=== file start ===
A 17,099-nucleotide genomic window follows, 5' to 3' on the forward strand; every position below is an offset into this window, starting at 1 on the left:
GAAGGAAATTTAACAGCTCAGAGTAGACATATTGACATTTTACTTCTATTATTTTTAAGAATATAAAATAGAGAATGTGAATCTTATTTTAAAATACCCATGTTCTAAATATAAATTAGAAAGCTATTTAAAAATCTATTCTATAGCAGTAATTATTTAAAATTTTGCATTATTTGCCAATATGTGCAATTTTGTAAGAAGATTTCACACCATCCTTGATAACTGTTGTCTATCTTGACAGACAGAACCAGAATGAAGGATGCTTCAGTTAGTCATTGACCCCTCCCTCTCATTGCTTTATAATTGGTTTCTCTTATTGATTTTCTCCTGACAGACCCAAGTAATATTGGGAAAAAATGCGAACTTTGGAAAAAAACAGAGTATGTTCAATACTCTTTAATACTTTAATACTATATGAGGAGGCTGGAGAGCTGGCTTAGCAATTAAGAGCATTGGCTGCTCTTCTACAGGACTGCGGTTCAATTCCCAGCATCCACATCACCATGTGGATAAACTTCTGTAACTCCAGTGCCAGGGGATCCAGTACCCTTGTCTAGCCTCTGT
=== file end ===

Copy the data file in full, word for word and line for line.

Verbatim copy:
A 17,099-nucleotide genomic window follows, 5' to 3' on the forward strand; every position below is an offset into this window, starting at 1 on the left:
GAAGGAAATTTAACAGCTCAGAGTAGACATATTGACATTTTACTTCTATTATTTTTAAGAATATAAAATAGAGAATGTGAATCTTATTTTAAAATACCCATGTTCTAAATATAAATTAGAAAGCTATTTAAAAATCTATTCTATAGCAGTAATTATTTAAAATTTTGCATTATTTGCCAATATGTGCAATTTTGTAAGAAGATTTCACACCATCCTTGATAACTGTTGTCTATCTTGACAGACAGAACCAGAATGAAGGATGCTTCAGTTAGTCATTGACCCCTCCCTCTCATTGCTTTATAATTGGTTTCTCTTATTGATTTTCTCCTGACAGACCCAAGTAATATTGGGAAAAAATGCGAACTTTGGAAAAAAACAGAGTATGTTCAATACTCTTTAATACTTTAATACTATATGAGGAGGCTGGAGAGCTGGCTTAGCAATTAAGAGCATTGGCTGCTCTTCTACAGGACTGCGGTTCAATTCCCAGCATCCACATCACCATGTGGATAAACTTCTGTAACTCCAGTGCCAGGGGATCCAGTACCCTTGTCTAGCCTCTGT